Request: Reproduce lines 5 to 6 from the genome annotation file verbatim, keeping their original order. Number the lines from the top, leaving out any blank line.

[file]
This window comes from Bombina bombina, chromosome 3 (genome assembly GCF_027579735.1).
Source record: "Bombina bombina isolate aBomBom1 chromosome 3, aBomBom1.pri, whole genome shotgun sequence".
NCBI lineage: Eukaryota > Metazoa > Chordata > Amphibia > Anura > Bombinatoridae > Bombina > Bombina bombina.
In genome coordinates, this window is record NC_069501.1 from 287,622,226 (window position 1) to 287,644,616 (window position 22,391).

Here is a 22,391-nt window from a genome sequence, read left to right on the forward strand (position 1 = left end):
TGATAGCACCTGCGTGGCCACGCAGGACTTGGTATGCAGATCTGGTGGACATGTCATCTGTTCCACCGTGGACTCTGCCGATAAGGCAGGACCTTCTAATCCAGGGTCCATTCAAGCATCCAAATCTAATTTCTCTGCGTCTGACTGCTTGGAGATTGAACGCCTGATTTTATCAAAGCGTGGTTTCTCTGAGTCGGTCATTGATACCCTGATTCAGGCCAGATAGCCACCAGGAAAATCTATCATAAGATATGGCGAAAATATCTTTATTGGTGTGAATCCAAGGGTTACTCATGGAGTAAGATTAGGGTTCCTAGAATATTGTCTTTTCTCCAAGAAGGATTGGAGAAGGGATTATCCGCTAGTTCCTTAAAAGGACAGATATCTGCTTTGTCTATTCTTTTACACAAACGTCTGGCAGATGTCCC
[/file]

Here is a 22,391-nt window from a genome sequence, read left to right on the forward strand (position 1 = left end):
TGATAGCACCTGCGTGGCCACGCAGGACTTGGTATGCAGATCTGGTGGACATGTCATCTGTTCCACCGTGGACTCTGCCGATAAGGCAGGACCTTCTAATCCAGGGTCCATTCAAGCATCCAAATCTAATTTCTCTGCGTCTGACTGCTTGGAGATTGAACGCCTGATTTTATCAAAGCGTGGTTTCTCTGAGTCGGTCATTGATACCCTGATTCAGGCCAGATAGCCACCAGGAAAATCTATCATAAGATATGGCGAAAATATCTTTATTGGTGTGAATCCAAGGGTTACTCATGGAGTAAGATTAGGGTTCCTAGAATATTGTCTTTTCTCCAAGAAGGATTGGAGAAGGGATTATCCGCTAGTTCCTTAAAAGGACAGATATCTGCTTTGTCTATTCTTTTACACAAACGTCTGGCAGATGTCCC